• What goes into content strategy? First, the business goals…
    • You’ve been hired for a reason. What is your client or team trying to accomplish?
    • Interview the stakeholders. Know what’s important.
    • Understand the brand strategy – this affects your tone and style.
    • Put metrics to the business imperatives (as a team). What successes can you actually measure?
    • Know the pitfalls. Watch the internal politics.
  • … and quite vitally, your users
    • Understand your users: what are their goals? their needs? their pain points? what do they not need?
    • Research your users (this is a whole long topic of its own) – go stand in their shoes
    • Create personas and stories about your users
    • Segment your users (by activity, role, age, interest – think beyond demographics)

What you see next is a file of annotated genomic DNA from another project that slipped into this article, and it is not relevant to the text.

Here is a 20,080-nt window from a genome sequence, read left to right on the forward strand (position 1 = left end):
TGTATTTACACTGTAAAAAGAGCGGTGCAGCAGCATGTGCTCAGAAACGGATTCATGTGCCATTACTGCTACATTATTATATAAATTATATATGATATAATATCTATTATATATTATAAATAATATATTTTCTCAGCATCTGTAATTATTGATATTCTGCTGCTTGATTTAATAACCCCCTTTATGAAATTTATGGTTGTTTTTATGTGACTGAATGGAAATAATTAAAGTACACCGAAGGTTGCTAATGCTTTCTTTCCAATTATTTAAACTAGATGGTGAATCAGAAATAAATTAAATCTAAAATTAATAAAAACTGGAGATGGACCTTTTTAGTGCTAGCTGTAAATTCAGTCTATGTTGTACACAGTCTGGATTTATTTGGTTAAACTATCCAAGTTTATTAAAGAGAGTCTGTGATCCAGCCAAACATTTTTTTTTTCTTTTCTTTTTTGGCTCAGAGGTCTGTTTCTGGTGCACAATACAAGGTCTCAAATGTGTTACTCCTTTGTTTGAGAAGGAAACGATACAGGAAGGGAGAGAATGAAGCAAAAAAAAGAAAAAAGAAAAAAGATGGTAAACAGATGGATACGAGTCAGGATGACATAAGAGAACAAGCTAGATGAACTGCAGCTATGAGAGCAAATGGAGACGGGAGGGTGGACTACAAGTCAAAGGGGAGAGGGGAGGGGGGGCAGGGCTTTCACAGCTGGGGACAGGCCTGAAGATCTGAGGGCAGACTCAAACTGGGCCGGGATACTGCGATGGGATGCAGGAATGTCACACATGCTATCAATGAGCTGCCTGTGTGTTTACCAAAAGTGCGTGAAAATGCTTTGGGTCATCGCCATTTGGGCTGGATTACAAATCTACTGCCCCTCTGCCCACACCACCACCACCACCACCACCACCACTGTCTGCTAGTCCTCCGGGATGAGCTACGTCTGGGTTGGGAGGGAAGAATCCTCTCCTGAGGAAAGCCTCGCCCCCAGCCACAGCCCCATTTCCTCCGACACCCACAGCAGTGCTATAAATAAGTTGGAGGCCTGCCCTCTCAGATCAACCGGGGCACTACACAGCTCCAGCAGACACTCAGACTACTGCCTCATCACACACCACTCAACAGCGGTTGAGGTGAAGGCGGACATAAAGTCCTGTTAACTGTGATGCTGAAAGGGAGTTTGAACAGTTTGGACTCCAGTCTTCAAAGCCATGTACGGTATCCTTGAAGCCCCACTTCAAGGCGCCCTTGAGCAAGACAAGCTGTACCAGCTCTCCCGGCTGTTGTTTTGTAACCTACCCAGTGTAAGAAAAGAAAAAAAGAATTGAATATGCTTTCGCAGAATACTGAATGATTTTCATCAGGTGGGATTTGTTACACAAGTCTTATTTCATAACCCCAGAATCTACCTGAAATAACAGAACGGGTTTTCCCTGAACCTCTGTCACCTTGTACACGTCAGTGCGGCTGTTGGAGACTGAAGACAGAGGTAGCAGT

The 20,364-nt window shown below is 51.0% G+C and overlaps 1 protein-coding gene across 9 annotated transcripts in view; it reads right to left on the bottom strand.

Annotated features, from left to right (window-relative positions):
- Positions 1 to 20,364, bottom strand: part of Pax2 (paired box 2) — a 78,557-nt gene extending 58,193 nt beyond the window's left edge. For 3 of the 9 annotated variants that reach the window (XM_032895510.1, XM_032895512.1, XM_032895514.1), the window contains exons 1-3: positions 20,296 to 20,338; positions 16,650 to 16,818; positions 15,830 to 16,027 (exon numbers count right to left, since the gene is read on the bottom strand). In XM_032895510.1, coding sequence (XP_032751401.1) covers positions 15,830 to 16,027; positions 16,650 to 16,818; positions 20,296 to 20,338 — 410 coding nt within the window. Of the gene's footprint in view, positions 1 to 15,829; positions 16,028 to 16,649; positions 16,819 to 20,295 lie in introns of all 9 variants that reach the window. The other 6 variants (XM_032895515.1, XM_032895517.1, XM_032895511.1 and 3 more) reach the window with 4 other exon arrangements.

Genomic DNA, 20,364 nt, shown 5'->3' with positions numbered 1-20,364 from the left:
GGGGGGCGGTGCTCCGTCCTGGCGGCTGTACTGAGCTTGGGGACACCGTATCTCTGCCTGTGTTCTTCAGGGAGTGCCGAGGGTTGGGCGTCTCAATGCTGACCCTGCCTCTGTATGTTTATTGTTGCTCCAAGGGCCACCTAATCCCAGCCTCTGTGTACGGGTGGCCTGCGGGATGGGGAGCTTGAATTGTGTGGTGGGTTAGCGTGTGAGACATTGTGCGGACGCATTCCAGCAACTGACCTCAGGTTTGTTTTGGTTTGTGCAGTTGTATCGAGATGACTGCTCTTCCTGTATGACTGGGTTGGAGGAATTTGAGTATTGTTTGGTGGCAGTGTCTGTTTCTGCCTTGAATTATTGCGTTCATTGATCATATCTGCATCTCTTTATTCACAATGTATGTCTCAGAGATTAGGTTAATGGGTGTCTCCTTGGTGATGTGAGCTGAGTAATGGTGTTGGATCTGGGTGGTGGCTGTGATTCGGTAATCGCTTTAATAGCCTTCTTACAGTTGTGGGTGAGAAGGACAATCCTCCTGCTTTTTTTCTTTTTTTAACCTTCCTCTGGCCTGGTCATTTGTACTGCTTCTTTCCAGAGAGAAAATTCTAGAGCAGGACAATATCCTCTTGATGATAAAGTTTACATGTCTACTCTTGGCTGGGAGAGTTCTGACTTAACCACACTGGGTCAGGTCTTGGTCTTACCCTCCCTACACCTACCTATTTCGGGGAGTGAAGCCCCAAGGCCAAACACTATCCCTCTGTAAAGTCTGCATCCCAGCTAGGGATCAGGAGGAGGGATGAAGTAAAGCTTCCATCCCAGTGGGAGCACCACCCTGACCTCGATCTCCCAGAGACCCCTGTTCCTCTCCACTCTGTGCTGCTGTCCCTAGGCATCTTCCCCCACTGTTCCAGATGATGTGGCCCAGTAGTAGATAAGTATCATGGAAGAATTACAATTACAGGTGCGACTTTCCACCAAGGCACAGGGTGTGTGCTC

• Then define what your users need to do
    • Tasks – you need to outline what people are going to do on the site
    • It’s the mix of business goals and user needs. What is the purpose of the site and what does it take to get it done?
    • Task definition should be a team activity (could include business analyst, information architect, interaction designer…)
    • Also consider internal tasks: what needs to happen to keep the site up-to-date?
  • Define the content
    • What information is required to support the business, the users, and the tasks?
    • It’s not just textual: it can come in many different forms
    • Need to know what’s there already…